Cheap Trick Remix (the lawn version)

I want YOU to want ME…to give you five cheap tricks for a healthier, happier lawn! (Do we still call this a Dad joke if I am a Mom?)

It is the last week of school, Memorial Day is just around the corner, and our lawns and gardens are green and growing quickly. A lawn is a quintessentially American space to lounge and play, but can actually become an ecological desert if we begin to think of our grass as a green carpet instead of a living system.

Bee-friendly lawn (photo by

It is estimated that American lawns use 9 billion gallons of water per DAY; 3 million tons of fertilizer per year; and 30,000 tons of pesticides per year. So, what can you do if you want a beautiful, healthy lawn that is safe for your kids and pets, but you don’t want to spend a lot of money and you don’t have a lot of time?

Here are five cheap tricks:

  1. Sprinkle smart. Lawns in Minnesota only need one-inch of water per week (including rain), which translates into approximately 20 minutes of watering, twice a week for most yards. If you have an automated irrigation system, install a SMART controller or set your system to “manual” mode and turn it on only when you need to water.
  2. Use free fertilizer. Leave your grass clippings on the lawn and they will naturally add nutrients to the soil throughout the summer as they decompose. If you would like to add additional fertilizer, University of Minnesota recommends doing so only once per year around Labor Day. Adding fertilizer now will just make the grass grow faster so you have to mow even more often.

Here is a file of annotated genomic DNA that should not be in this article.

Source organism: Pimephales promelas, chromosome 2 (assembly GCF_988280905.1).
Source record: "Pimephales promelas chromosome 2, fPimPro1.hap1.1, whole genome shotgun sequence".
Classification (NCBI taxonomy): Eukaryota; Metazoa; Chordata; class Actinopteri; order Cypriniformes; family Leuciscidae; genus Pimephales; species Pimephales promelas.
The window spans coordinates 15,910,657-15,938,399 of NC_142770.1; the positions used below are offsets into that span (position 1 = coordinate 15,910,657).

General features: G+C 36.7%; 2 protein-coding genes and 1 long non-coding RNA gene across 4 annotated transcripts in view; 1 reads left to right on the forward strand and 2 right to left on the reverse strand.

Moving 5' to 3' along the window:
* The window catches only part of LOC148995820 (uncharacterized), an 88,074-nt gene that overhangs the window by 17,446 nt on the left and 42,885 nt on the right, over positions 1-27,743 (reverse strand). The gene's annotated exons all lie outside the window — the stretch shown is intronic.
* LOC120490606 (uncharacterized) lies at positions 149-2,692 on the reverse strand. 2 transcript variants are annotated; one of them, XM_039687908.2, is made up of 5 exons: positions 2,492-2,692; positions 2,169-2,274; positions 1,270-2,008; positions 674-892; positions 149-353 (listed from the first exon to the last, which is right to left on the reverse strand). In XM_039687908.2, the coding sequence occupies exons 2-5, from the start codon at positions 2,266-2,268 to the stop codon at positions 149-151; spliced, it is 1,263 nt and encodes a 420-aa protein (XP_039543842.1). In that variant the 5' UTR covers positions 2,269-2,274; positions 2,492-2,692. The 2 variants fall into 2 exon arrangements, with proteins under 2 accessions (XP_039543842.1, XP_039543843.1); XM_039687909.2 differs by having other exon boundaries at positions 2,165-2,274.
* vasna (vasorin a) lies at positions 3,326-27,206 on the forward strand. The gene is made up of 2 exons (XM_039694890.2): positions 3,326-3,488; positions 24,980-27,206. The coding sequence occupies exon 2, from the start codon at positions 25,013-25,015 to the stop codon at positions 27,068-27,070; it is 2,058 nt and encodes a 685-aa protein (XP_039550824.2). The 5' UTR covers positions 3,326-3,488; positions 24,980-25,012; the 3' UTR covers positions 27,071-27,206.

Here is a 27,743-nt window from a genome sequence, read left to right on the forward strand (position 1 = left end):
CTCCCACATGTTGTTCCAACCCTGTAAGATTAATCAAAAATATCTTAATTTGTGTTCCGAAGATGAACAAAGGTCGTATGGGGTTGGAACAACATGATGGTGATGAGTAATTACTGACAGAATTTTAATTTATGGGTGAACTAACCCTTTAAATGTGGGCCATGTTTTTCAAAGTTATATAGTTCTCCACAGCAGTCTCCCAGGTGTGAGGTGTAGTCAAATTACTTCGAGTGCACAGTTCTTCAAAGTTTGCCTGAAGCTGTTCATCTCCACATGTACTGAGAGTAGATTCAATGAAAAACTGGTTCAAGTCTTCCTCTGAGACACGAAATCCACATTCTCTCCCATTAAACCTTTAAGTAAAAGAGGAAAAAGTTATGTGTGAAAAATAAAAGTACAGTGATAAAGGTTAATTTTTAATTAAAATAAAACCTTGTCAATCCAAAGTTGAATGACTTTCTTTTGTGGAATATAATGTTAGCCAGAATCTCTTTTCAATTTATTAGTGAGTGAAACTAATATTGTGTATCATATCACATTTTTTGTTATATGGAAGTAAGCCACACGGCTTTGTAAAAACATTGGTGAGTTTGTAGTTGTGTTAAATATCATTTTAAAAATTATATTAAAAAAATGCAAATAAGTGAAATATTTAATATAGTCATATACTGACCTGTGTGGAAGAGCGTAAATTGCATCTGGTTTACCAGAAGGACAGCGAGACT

3. Take it easy when it’s hot and dry. Mow less often or not at all during dry spells and avoid adding herbicide or fertilizer, which could injure your grass. Grass will naturally go into a state of semi-dormancy during the mid-summer and resume growing in the fall.
  4. Let it grow! Let your grass grow at least 3 inches tall and it will have deeper roots, be more resistant to weeds, and require less water to stay healthy.
  5. Add a little pizzazz. Prior to the 1940s, lawns contained a mix of species, including broadleaf plants like clover. Consider adding low-growing species like creeping thyme, self-heal, and ground plum to create a more diverse and pollinator-friendly lawn. It won’t look like a conventional lawn but will still give you space to play, let the dog run, or sit in a lawn chair.

For more information about healthy lawns, head to There are instructions for how to create bee-lawns and low-mow lawns and resources including the Blue Thumb Guide to Year-Round Yard Care, instructional videos, and What to Ask for from Your Lawn Care Provider.

Head to to learn about pollinator lawns and perennial groundcover, and see example photos from local yards.

This summer, Brown’s Creek Watershed District will also host a free online workshop on Wed., July 7, 6-7:15pm. During the seminar, speakers will share best practices for mowing, irrigation, weed management, and fertilization, with a focus on strategies to keep your grass green without polluting our water or endangering children, pets and wildlife.

Presenters include Paul and Karen Richtman from the University of MN Master Gardener program and Brown’s Creek Watershed District, and myself. RSVP at